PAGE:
While there have been plenty of positives worth shouting about, the transition to telecommuting for many over the past year has hit its share of snags along the way.

Following on from last week’s piece on some communication challenges when working remote, let’s look at remote work and technology issues affecting its implementation.

Remote work challenges impacting younger staff

Last week, we talked about the communication difficulties being experienced largely by younger remote staff in a study by Atlas Cloud.

That same study also identified a host of tech-related issues affecting employees in a similar age demographic. According to Atlas Cloud’s findings, despite these issues affecting all age demographics to some extent, younger employees were more likely to experience:

  •  A decline in the effectiveness of work technology.
  • Difficulty accessing tech support.
  • Internet connectivity not being fit for purpose.

It’s likely that these tech concerns played a role in the communication problems these remote workers also experienced. Given that modern remote staff rely almost entirely on virtual tools to communicate and collaborate, remote work and technology issues are inextricable to some extent. But, even so, it’s important to make sure that employees aren’t arbitrarily disadvantaged by things like demographic.

These findings also raise the question of why these issues are affecting younger employees more severely. It’s possible that more senior staff are being given higher priority by tech support services (as shown in a moment). But it could also be that older staff are less bothered by the transition: they’re more used to lower-tech setups. Cost and affordability of tools including internet connectivity undoubtedly play a role too.

Tech glitches have been a major obstacle for remote staff

Atlas Cloud’s findings show that work technology effectiveness suffered across all age demographics. But, while older staff members reported decreases of 5% or less, employees aged 18-24 and 25-34 reported effectiveness decreases of 11% and 7% respectively. But, if you think those numbers are too minor to worry about, then take a look at this:

O2 Business surveyed over 2000 previously office-based remote workers, in a bid to understand how their experience of working life had changed. More than 40% stated they had still not received access to all of the relevant applications and virtual systems needed to perform their roles. Just under a third still hadn’t been issued with a computer or laptop, and 45% did not have a means of video conferencing with colleagues.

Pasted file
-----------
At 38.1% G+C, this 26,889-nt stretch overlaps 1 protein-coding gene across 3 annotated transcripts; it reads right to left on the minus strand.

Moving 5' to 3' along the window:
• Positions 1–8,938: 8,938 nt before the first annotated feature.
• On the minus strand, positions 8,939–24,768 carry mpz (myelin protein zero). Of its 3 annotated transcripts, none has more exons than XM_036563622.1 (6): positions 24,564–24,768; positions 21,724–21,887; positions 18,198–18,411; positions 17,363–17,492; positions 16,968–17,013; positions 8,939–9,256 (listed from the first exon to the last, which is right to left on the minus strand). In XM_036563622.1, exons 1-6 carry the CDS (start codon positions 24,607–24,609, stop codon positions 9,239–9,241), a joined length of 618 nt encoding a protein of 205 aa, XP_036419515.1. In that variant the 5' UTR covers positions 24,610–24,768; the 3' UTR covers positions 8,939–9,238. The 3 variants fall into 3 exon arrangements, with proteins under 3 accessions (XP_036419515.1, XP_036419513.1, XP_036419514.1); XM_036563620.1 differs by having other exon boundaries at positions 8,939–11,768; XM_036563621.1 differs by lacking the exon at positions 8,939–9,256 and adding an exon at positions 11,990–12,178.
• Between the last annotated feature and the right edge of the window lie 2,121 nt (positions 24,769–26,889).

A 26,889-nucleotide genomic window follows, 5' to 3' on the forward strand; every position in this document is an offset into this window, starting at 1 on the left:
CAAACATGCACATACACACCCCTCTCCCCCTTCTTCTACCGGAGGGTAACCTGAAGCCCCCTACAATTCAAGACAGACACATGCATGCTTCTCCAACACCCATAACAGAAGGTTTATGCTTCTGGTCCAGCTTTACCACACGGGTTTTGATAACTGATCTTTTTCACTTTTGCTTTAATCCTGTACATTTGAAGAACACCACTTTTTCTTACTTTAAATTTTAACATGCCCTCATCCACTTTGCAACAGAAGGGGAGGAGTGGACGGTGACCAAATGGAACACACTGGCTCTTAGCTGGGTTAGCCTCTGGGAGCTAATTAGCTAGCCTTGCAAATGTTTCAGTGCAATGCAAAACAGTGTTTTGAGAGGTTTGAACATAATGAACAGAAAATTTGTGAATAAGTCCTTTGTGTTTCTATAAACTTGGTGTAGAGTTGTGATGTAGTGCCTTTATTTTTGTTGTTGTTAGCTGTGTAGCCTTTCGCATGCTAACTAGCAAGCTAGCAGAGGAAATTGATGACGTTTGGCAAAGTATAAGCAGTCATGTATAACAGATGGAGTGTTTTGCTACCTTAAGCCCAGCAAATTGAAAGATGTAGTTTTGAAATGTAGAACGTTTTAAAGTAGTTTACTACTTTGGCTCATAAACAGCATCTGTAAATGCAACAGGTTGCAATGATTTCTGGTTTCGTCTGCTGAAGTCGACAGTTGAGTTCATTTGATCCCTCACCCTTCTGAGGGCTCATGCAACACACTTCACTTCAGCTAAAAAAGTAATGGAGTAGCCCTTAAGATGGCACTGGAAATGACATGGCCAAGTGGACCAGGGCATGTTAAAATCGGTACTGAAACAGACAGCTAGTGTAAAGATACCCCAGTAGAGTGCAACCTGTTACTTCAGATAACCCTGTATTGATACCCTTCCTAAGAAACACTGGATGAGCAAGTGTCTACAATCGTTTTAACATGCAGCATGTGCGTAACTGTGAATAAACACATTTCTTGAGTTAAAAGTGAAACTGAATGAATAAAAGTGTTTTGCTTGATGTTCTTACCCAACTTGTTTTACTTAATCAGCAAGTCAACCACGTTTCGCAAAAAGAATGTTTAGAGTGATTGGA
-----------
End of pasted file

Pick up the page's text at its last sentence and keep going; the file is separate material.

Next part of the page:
This isn’t manageable, nor is it sustainable. Success at remote work depends massively on the tools we use for it. Without technological systems equivalent to those employees would have in an office, it’s unrealistic to expect remote workers to reach their full potential for engagement and productivity.

A lack of tech support for remote employees

With the exception of not having a computer, most of these technology issues could be lessened by accessible tech support. Unfortunately, many remote workers aren’t getting that, either.

The findings from Atlas Cloud show that the ability to access tech support was the worst affected aspect of the remote working experience. mployees aged 18-24 reporting a 17% decline. Even staff over the age of 55, who were the least affected group, were 11% less likely to be able to access tech support.

Could it be that younger staff feel a greater level of embarrassment in asking for tech help? As they are known as digital natives so there may well be a stigma around a seeming lack of knowledge.

Poor connectivity is hampering remote work effectiveness

Few things are more irritating than being dropped out of a video stand-up because your router needs resetting. If the transition to remote work has highlighted any issue in particular, it’s the shoddiness of  broadband packages and providers.

WiFi effectiveness was down for 15% of 18-24 year-olds in the Atlas Cloud study. By comparison, only 3% of employees aged 55 and over experienced connectivity issues. This could be explained by the fact that older employees typically occupy more senior positions and earn more money. This means older staff can more easily afford better internet and live in areas with high-speed broadband.

And, although it doesn’t clarify age demographics, WiFi problems were even more prevalent in the O2 Business study. Almost half the respondents had unreliable internet access while working from home. O2’s report highlights that employees finding their own informal solutions to tech problems can pose a risk to IT security.

Despite difficulties, employees want remote work

Despite all these issues, remote workers have proven themselves just as productive compared to when they worked in an office.

And remote work’s popularity seems set to endure, too. Despite the issues they also identified, 69% reported that they felt adequately supported in the transition to remote. More than 60% felt that remote work should be the default, and almost 40% reported interest in a hybrid approach.

This is supported by Buffer’s annual State of Remote Work report. Every year, Buffer’s report finds that the overwhelming majority of surveyed remote workers want to keep working remotely. In 2020, this response was given by 98% of participants, and 97% would recommend remote work to others. The majority of respondents were full-time remote workers, and 70% overall were content with the time they worked remotely.

Telecommuting is popular and effective. But separating remote work and technology issues requires HR and managers to invest in a proper digital-first approach that enables employee support and communication.